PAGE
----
of effect is a measurable biochemical, physiologic, or other alteration within an organism that, depending on magnitude, can be recognized as an established or potential health impairment or disease. A biologic marker of susceptibility is an indicator of an inherent or acquired limitation of an organism's ability to respond to the challenge of exposure to a specific xenobiotic substance (NRC,1987).

Biologic markers have been discussed extensively in the scientific literature in the past ten years but rarely with regard to hazardous-waste research (Perera and Weinstein 1982; Fowle, 1984; CEQ, 1985; Underhill and Radford, 1986; Harris et al., 1987; Perera, 1987a,b; Hatch and Stein, 1987; NRC, 1987; Schulte, 1987, 1989; Hulka and Wilcosky, 1988; Hulka et al., 1990).

Biologic markers are not new. Markers such as blood lead, urinary phenol levels in benzene exposure, and liver function assays after solvent exposure have long been used in occupational and public health research and practice to indicate recent exposures to these compounds. What distinguishes the current generation of research on markers from previous markers is the greater degree of analytical sensitivity available to detect markers and the ability these markers offer researchers to describe events that occur all along the continuum between exposure and clinical disease. There are domains of biologic response and levels of resolution that were unknown 20 years ago (Schulte, 1990). For instance, within the past few years more than 400 proteins have been identified on sperm. In theory, chemical adducts to these can form and they have already been detected in protamine, hemoglobin, and other vital human proteins (NRC, 1987).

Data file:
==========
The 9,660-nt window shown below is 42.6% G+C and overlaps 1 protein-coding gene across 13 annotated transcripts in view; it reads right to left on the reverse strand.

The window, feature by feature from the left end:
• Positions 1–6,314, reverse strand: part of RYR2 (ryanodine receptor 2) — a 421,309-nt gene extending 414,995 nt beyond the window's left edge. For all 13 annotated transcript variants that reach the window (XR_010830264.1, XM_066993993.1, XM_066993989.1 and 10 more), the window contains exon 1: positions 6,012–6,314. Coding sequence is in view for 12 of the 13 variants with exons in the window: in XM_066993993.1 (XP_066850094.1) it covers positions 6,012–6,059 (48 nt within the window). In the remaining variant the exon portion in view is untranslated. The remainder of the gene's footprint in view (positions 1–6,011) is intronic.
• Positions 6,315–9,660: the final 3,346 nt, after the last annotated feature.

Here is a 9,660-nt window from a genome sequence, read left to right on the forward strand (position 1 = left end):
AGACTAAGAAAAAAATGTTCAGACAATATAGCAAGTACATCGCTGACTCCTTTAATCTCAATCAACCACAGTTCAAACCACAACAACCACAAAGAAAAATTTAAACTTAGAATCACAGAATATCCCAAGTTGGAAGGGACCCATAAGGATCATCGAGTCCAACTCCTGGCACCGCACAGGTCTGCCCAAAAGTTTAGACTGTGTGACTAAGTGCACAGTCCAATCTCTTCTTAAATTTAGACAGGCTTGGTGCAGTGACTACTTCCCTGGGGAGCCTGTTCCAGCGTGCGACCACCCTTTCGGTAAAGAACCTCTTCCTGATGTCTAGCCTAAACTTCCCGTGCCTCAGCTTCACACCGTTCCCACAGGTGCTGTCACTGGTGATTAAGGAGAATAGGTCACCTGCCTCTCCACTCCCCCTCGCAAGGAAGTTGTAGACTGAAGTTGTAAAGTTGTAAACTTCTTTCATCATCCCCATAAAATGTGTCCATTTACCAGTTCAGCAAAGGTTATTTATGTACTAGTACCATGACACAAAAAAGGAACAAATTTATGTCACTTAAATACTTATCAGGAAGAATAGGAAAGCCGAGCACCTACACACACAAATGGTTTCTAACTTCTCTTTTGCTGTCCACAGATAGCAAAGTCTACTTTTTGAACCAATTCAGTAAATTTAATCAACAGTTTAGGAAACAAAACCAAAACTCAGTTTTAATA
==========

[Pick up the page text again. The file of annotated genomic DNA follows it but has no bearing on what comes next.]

Accompanying these advances in sensitivity is the requirement to consider that numerous factors can influence the appearance of biological markers. All people with similar exposures do not develop disease or markers indicative of exposure or disease. Various acquired and hereditary host factors are responsible for this variation in responses.

Biologic markers may represent signals in a continuum or progression of events between a causal environmental exposure and resultant disease (NRC, 1987). Current technological advances and developments in basic sciences allow for detection of smaller signals at diverse points in the continuum. These markers are generally biochemical, molecular, genetic, immunologic, or physiologic signals of an event. The current method for estimating risks by relating exposure to clinical disease (morbidity and mortality) can now be supplemented by a fuller method, one that identifies intervening relationships more precisely or with greater detail than in the past. As a result, health events are less likely to be viewed as binary phenom-

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